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Graham Kennedy, Directions Man

January 29, 2015
by the gentle author

“People often ask me what the ‘i’ stands for,” admitted Graham Kennedy proudly, “and I tell them it is the internationally recognised symbol for Information.” Everyone who goes through Liverpool St Station regularly will recognise Graham, he is the eager Directions Man who stands at the Bishopsgate entrance in all weathers, performing a public service by pointing out the way to visitors, those who are lost and anyone who needs guidance to find Spitalfields, Brick Lane and other local destinations.

“I approach people who are looking around and politely ask where they are looking for and are they ok,” he explained to me, “You’ve got to be able to read people and understand their body language, because you can’t just go up to anybody and ask if they need directions.”

When I first noticed Graham, I thought he might be employed by the railway station or the bus company or the tourist board, but then I quickly realised that his was a self-appointed role and I grew curious to know how and why he got there. So I asked the man who spends his days giving directions to others to explain his route to this particular point in his life, standing outside Liverpool St Station.

“I’d from Romford but I was born in the Royal London Hospital in Whitechapel and I grew up in Dagenham, the car manufacturing city. I ended up in this situation after getting divorced eight months ago after being married for twelve years and having two daughters.

Me and my wife started fighting after she began to drink and became someone I didn’t even know. I ended up feeling like a bad person and my children became scared of me and I didn’t like that. I didn’t like myself. So I decided to leave and, for six weeks, I stayed on friends’ settees until I outstayed my welcome.

I got divorced from my wife and I signed the council house over to her, and applied to Dagenham & Barking to get rehoused. I’d been in a council house since I was eighteen years old until the age of thirty-nine and never missed paying my rent. They gave me an interview and, after a thirty minute chat, they said, ‘You’ll get your a decision in ten minutes.’ They said they couldn’t help me because I’d chosen to leave and made myself homeless. They gave me a list of homeless shelters and I was shocked. If I’d lied and said she threw me out, they’d have given me a council home. That was when I realised that it doesn’t always benefit you to be honest.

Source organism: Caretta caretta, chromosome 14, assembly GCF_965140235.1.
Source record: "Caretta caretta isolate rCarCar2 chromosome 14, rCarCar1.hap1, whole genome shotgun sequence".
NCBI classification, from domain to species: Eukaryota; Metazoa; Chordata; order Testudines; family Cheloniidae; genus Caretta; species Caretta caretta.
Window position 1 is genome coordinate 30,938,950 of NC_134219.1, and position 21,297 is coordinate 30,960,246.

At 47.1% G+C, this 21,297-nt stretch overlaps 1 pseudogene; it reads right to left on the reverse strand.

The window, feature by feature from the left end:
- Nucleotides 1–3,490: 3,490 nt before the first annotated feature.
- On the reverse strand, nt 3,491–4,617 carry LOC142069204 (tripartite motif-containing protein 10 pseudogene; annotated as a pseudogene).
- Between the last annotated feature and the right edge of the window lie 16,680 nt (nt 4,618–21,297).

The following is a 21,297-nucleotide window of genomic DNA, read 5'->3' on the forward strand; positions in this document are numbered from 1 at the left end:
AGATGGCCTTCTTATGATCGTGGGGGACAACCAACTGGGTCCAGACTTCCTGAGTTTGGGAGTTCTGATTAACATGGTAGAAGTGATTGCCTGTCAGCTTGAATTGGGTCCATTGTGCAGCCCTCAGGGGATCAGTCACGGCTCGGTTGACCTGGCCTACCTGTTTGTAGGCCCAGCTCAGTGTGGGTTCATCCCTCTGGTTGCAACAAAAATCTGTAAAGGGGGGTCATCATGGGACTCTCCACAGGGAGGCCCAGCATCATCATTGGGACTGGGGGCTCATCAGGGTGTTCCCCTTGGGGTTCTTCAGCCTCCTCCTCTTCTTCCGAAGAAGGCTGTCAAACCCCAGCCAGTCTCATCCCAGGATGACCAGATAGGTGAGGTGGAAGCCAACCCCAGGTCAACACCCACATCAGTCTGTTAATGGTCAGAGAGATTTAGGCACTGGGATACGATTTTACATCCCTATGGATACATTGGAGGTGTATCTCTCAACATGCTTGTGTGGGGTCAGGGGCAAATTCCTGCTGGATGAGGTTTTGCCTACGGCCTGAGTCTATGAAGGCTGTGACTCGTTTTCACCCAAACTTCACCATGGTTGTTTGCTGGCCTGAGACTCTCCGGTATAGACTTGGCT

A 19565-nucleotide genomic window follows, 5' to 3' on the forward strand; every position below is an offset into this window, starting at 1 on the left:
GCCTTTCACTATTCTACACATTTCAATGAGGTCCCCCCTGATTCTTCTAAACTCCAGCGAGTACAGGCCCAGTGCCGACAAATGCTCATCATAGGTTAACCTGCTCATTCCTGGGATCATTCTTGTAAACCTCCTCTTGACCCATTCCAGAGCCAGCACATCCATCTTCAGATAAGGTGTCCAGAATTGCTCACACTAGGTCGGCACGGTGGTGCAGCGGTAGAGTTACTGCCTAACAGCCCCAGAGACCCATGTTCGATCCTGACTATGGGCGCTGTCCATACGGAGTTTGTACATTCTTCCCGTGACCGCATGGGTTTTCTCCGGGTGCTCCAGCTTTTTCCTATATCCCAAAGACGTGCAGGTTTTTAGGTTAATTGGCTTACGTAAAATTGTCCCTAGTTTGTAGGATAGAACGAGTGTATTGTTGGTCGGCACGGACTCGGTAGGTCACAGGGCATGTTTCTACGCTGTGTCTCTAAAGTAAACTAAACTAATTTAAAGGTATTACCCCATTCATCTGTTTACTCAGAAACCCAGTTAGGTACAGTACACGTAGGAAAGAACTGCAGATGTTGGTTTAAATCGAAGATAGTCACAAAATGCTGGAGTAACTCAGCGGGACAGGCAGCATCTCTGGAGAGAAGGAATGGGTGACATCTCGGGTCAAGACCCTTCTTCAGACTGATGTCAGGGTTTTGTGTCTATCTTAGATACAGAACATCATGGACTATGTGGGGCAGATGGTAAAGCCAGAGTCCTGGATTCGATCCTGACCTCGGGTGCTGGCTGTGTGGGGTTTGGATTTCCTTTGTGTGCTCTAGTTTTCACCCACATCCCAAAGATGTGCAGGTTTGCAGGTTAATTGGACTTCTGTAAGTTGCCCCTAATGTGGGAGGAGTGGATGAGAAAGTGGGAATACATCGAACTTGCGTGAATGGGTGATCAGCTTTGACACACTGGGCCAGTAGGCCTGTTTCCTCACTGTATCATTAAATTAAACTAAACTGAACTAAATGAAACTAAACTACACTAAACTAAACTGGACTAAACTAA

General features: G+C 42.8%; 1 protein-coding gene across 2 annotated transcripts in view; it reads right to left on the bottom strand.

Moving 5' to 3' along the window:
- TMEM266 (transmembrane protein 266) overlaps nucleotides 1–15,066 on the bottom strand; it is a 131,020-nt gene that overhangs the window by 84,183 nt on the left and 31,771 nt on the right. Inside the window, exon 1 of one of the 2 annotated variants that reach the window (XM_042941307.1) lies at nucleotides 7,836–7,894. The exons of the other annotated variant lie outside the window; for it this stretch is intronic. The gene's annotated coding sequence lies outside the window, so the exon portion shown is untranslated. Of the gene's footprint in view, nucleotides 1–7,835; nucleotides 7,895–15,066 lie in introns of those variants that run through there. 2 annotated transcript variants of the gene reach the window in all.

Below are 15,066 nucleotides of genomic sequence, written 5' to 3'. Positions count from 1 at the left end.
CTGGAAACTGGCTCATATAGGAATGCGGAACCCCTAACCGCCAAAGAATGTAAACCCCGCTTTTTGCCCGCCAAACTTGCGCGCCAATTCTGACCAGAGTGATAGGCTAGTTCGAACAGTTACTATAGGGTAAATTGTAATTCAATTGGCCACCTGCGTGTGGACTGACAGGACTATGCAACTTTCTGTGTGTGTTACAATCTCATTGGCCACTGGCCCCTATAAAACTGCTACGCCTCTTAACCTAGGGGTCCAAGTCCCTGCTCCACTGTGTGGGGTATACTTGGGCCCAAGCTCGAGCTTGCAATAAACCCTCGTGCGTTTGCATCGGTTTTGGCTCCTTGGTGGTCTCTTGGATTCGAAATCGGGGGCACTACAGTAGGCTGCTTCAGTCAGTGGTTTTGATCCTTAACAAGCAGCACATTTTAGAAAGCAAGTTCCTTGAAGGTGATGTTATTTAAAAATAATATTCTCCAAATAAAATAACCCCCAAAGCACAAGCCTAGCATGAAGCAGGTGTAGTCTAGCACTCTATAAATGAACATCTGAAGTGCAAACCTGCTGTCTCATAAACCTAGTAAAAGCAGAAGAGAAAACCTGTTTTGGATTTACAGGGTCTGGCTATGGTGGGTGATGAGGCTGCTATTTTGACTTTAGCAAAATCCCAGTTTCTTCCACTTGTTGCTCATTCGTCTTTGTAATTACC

My parents have been divorced for twenty years. My mother lives in Dagenham and my father has just been put in prison for six years at seventy-three years old after being caught delivering a packet of cocaine. But I’ve always been working, I had a job ever since I left school at fifteen years old and I was an electrician for twenty-two years. It’s impossible for me to find a job now because my ex-wide sold all my tools. I did contract work for Tower Hamlets, Westminster and City of London Councils. That’s why I came up to London once I became homeless, because I know my way around the city.

I started living on the street and I got a fireman’s key from a hardware shop so I could sleep in stairwells, to keep safe and warm and charge my phone. But then I became part of a circle of people that I was taking heroin and crack cocaine with, which I’d never done before in my life. I was on heroin for six to seven months until I got myself medicated, and that went on for three months. I’m no longer on medication, so now I am clean.

I started giving directions four months ago. I didn’t want to beg and I’ve always thought about what people need, and I’m keen to be useful and of service to others. It’s quite legal as long as I don’t ask for money. So, once I have given directions, I say, ‘Excuse me, would consider buying me a tea or coffee?’ There are three things that will happen. They’ll say, ‘No,’ or they’ll give me their spare change, or they’ll buy me a tea or coffee. I’ve learnt that being helpful is a lot more appreciated than just hanging around asking for money.

On Sunday, I stand outside Aldgate East but mostly I am here at Liverpool St. Thursday is the biggest day, it’s been like that for a while. People work until Thursday then go for a night out to relax, and then they get through Friday and rest at the weekend. From four until eight, you will find me at Aldgate East then I go to Liverpool St until midnight, and afterwards I go to Shoreditch and wander around and give directions until six in the morning.